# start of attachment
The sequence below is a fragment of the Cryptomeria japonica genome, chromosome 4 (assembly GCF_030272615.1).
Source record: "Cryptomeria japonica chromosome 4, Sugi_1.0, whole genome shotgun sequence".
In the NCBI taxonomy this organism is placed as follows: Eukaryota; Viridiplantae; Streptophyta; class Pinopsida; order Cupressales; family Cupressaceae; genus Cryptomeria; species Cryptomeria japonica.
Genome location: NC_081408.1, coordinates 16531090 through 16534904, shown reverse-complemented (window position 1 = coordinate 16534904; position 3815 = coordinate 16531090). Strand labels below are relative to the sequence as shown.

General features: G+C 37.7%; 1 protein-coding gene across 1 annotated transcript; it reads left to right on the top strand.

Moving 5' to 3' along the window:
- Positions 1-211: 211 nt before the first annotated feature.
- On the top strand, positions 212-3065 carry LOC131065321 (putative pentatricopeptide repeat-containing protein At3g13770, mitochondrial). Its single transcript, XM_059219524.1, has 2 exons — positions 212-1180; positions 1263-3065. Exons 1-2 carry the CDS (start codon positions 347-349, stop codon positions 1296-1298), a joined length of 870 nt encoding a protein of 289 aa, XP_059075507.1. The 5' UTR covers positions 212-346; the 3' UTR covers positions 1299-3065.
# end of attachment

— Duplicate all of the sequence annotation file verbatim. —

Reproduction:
The sequence below is a fragment of the Cryptomeria japonica genome, chromosome 4 (assembly GCF_030272615.1).
Source record: "Cryptomeria japonica chromosome 4, Sugi_1.0, whole genome shotgun sequence".
In the NCBI taxonomy this organism is placed as follows: Eukaryota; Viridiplantae; Streptophyta; class Pinopsida; order Cupressales; family Cupressaceae; genus Cryptomeria; species Cryptomeria japonica.
Genome location: NC_081408.1, coordinates 16531090 through 16534904, shown reverse-complemented (window position 1 = coordinate 16534904; position 3815 = coordinate 16531090). Strand labels below are relative to the sequence as shown.

General features: G+C 37.7%; 1 protein-coding gene across 1 annotated transcript; it reads left to right on the top strand.

Moving 5' to 3' along the window:
- Positions 1-211: 211 nt before the first annotated feature.
- On the top strand, positions 212-3065 carry LOC131065321 (putative pentatricopeptide repeat-containing protein At3g13770, mitochondrial). Its single transcript, XM_059219524.1, has 2 exons — positions 212-1180; positions 1263-3065. Exons 1-2 carry the CDS (start codon positions 347-349, stop codon positions 1296-1298), a joined length of 870 nt encoding a protein of 289 aa, XP_059075507.1. The 5' UTR covers positions 212-346; the 3' UTR covers positions 1299-3065.